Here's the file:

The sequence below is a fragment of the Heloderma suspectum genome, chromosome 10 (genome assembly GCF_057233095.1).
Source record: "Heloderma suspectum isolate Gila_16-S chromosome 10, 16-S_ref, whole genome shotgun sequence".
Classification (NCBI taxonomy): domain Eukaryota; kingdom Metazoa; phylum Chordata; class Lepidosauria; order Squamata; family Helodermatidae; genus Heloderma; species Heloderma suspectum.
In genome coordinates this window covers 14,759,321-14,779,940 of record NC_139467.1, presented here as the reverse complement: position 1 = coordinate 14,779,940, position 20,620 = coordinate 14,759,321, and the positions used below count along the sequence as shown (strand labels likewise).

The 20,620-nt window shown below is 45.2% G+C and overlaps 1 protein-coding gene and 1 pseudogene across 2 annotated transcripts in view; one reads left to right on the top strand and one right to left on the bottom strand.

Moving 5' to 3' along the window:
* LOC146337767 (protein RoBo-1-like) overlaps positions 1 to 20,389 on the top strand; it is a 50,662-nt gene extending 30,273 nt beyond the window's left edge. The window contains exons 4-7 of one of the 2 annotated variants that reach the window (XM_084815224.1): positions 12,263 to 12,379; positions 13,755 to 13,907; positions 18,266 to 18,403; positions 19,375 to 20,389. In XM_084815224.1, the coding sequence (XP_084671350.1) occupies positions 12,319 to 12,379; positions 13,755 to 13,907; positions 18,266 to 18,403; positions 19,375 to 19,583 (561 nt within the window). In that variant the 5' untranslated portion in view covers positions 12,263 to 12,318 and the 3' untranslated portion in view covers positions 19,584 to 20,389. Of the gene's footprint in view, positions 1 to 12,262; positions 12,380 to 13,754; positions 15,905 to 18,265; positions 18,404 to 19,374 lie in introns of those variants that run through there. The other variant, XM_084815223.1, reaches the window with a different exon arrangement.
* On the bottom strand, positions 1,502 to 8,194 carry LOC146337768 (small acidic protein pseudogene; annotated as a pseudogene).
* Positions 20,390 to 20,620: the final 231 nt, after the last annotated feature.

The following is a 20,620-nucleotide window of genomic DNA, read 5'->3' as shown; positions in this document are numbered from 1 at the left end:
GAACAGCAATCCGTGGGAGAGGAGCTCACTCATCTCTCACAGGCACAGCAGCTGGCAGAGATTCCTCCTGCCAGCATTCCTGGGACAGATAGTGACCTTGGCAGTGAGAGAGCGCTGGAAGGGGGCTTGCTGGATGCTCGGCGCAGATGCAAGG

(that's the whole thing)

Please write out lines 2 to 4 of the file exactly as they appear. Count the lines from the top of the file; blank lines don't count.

Source record: "Heloderma suspectum isolate Gila_16-S chromosome 10, 16-S_ref, whole genome shotgun sequence".
Classification (NCBI taxonomy): domain Eukaryota; kingdom Metazoa; phylum Chordata; class Lepidosauria; order Squamata; family Helodermatidae; genus Heloderma; species Heloderma suspectum.
In genome coordinates this window covers 14,759,321-14,779,940 of record NC_139467.1, presented here as the reverse complement: position 1 = coordinate 14,779,940, position 20,620 = coordinate 14,759,321, and the positions used below count along the sequence as shown (strand labels likewise).